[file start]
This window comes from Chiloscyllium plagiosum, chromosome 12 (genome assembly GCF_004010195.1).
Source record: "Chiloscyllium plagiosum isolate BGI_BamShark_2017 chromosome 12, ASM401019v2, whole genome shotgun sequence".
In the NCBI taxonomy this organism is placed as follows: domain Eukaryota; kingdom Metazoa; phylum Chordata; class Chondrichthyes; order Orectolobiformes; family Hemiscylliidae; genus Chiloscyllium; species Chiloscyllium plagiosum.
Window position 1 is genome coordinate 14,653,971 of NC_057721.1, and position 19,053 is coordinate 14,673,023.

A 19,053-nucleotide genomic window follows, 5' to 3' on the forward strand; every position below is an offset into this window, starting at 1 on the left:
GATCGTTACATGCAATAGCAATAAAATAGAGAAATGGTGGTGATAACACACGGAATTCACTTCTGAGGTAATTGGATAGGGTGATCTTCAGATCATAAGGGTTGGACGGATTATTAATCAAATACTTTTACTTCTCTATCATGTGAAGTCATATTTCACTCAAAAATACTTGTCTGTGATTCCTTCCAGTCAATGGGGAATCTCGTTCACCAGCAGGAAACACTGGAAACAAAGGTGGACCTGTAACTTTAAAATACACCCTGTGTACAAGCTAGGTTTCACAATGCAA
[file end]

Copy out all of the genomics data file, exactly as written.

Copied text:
This window comes from Chiloscyllium plagiosum, chromosome 12 (genome assembly GCF_004010195.1).
Source record: "Chiloscyllium plagiosum isolate BGI_BamShark_2017 chromosome 12, ASM401019v2, whole genome shotgun sequence".
In the NCBI taxonomy this organism is placed as follows: domain Eukaryota; kingdom Metazoa; phylum Chordata; class Chondrichthyes; order Orectolobiformes; family Hemiscylliidae; genus Chiloscyllium; species Chiloscyllium plagiosum.
Window position 1 is genome coordinate 14,653,971 of NC_057721.1, and position 19,053 is coordinate 14,673,023.

A 19,053-nucleotide genomic window follows, 5' to 3' on the forward strand; every position below is an offset into this window, starting at 1 on the left:
GATCGTTACATGCAATAGCAATAAAATAGAGAAATGGTGGTGATAACACACGGAATTCACTTCTGAGGTAATTGGATAGGGTGATCTTCAGATCATAAGGGTTGGACGGATTATTAATCAAATACTTTTACTTCTCTATCATGTGAAGTCATATTTCACTCAAAAATACTTGTCTGTGATTCCTTCCAGTCAATGGGGAATCTCGTTCACCAGCAGGAAACACTGGAAACAAAGGTGGACCTGTAACTTTAAAATACACCCTGTGTACAAGCTAGGTTTCACAATGCAA